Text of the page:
- ATM’s are found throughout the country, from which you can easily withdraw cash with your debit card.
#9 Take at least one random dirt road (there are a lot to choose from).
It may turn out to be nothing, or it may turn out to be an unexpected adventure. Dirt roads are the soul of Iceland, and it'd almost be considered a sin not to venture down at least one side road while exploring the country.
Take one, or three, or ten. Don't be afraid to get a little dirty.
Iceland’s new economy thrives off tourism. So much, that this sudden decrease in numbers has put the tiny nation on verge of an unexpected recession. Even to those who have been before can venture back to the country again and again and fail to see it all. The more I discover, the more I realize the greatness hidden within the mountains, fjords, and glaciers.
Any location-specific Iceland travel guide more than a few years old is outdated. However, the roots of Iceland will remain the same for decades to come, which is why the best travel guide only gives tips—not locations. Travel to Iceland, take in the sights, breathe the fresh air, and ride along on an adventure of a lifetime. If you’re doing what you want, you’re doing Iceland right.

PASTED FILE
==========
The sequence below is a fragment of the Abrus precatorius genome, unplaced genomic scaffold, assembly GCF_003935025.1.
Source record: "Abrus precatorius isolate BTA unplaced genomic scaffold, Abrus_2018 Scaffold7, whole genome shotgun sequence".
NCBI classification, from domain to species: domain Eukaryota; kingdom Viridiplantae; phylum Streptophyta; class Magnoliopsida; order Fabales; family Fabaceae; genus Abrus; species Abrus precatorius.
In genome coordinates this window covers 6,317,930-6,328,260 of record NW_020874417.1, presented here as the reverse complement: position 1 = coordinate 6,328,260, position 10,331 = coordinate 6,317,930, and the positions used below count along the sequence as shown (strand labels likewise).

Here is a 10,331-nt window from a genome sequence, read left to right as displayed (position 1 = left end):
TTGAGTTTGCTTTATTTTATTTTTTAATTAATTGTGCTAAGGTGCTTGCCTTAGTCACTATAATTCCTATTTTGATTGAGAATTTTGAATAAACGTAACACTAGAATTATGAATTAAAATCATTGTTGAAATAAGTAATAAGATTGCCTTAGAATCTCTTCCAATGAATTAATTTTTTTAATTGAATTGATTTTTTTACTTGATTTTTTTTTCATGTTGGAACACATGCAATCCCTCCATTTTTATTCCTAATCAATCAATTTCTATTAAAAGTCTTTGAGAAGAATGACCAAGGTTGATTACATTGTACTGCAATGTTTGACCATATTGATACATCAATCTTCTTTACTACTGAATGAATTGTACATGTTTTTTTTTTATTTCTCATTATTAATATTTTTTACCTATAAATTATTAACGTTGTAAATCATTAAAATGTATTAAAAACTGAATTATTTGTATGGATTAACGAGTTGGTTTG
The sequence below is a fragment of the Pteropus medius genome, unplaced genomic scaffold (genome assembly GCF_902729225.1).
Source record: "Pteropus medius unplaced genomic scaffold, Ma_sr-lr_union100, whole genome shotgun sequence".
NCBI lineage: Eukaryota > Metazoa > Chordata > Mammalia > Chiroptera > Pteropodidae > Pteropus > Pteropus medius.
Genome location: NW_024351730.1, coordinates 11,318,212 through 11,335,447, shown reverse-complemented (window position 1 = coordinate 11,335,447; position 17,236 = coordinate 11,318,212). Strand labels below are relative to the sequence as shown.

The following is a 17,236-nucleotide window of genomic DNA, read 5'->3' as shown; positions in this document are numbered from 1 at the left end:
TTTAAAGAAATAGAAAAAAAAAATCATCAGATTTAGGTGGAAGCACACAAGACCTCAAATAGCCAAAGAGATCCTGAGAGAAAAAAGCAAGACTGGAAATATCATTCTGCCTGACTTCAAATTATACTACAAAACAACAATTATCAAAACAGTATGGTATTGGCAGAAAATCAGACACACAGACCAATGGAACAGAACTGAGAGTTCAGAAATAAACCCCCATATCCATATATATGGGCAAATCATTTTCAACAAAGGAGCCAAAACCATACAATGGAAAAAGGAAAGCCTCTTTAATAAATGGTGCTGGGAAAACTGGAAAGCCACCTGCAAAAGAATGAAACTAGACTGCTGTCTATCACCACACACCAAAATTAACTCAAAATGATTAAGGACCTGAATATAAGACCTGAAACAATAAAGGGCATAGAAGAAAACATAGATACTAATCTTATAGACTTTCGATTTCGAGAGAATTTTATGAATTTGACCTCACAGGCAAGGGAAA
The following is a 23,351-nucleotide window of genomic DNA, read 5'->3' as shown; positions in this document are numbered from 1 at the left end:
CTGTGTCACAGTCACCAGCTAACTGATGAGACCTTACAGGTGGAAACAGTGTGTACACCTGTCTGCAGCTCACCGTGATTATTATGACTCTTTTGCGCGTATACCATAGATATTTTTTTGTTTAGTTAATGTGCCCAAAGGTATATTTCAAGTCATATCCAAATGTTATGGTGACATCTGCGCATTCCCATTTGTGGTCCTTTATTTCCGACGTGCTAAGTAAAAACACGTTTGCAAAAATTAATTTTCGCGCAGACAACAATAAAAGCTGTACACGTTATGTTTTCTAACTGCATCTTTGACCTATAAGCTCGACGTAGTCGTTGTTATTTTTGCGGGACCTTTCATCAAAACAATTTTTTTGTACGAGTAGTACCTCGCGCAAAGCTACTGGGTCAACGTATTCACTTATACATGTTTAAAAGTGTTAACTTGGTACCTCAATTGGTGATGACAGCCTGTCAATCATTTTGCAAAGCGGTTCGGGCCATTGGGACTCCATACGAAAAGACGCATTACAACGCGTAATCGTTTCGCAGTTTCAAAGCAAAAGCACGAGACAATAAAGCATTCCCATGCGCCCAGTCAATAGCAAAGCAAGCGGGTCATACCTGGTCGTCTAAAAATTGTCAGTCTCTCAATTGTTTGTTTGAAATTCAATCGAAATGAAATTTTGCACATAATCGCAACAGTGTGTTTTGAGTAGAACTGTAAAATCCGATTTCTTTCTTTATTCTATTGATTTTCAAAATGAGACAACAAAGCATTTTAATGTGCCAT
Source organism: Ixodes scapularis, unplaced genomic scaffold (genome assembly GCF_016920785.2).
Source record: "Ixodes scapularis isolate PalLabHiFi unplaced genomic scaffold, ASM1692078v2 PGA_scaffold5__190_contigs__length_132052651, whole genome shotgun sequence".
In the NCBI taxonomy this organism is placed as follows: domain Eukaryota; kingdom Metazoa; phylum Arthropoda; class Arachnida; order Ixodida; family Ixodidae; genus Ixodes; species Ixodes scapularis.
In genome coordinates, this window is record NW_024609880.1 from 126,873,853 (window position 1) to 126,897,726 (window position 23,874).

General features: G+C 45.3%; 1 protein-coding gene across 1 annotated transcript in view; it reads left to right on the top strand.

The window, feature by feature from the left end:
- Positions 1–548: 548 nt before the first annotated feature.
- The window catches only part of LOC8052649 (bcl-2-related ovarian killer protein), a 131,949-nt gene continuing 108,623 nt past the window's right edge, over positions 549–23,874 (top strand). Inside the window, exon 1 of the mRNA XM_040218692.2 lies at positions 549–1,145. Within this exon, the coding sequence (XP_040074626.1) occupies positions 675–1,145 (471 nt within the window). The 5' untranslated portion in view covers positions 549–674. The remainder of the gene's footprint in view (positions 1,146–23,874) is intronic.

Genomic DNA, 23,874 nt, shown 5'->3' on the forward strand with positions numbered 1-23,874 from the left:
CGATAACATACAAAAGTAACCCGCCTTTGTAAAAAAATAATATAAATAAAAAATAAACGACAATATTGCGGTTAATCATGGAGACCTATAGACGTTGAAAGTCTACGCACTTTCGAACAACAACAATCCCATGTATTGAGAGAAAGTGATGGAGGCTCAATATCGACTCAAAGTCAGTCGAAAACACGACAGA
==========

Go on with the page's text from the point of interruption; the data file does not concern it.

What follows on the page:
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Soulful adventurer. Probably lost. Definitely eating ice cream.
In her late-teens, Shalee drove out of her small hometown watching the sunset behind her along the two-lane highway. Her ventures began in Michigan, where she taught herself to travel on a budget. Today, Shalee shares her tips and stories to thousands of readers interested in adventure, budget, and outdoor travel. Learn more about her here.